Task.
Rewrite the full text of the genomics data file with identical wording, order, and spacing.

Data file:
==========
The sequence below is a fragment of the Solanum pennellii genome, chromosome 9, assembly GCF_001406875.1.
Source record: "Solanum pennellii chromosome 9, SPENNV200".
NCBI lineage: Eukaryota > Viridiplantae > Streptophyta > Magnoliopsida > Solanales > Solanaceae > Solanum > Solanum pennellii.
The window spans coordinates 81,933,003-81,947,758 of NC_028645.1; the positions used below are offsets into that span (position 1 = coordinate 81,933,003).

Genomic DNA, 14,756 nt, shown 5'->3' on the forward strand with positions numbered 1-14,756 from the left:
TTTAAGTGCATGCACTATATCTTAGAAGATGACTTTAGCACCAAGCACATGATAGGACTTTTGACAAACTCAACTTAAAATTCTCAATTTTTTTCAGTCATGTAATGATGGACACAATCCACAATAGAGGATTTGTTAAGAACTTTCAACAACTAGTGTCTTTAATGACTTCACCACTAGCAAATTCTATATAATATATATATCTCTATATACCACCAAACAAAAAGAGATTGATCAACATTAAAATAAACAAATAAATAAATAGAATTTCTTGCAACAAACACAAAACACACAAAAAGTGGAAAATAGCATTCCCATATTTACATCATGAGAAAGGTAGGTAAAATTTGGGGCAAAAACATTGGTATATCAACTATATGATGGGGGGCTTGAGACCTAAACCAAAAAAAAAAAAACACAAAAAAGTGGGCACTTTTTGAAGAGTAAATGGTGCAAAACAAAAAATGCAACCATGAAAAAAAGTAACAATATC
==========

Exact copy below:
The sequence below is a fragment of the Solanum pennellii genome, chromosome 9, assembly GCF_001406875.1.
Source record: "Solanum pennellii chromosome 9, SPENNV200".
NCBI lineage: Eukaryota > Viridiplantae > Streptophyta > Magnoliopsida > Solanales > Solanaceae > Solanum > Solanum pennellii.
The window spans coordinates 81,933,003-81,947,758 of NC_028645.1; the positions used below are offsets into that span (position 1 = coordinate 81,933,003).

Genomic DNA, 14,756 nt, shown 5'->3' on the forward strand with positions numbered 1-14,756 from the left:
TTTAAGTGCATGCACTATATCTTAGAAGATGACTTTAGCACCAAGCACATGATAGGACTTTTGACAAACTCAACTTAAAATTCTCAATTTTTTTCAGTCATGTAATGATGGACACAATCCACAATAGAGGATTTGTTAAGAACTTTCAACAACTAGTGTCTTTAATGACTTCACCACTAGCAAATTCTATATAATATATATATCTCTATATACCACCAAACAAAAAGAGATTGATCAACATTAAAATAAACAAATAAATAAATAGAATTTCTTGCAACAAACACAAAACACACAAAAAGTGGAAAATAGCATTCCCATATTTACATCATGAGAAAGGTAGGTAAAATTTGGGGCAAAAACATTGGTATATCAACTATATGATGGGGGGCTTGAGACCTAAACCAAAAAAAAAAAAACACAAAAAAGTGGGCACTTTTTGAAGAGTAAATGGTGCAAAACAAAAAATGCAACCATGAAAAAAAGTAACAATATC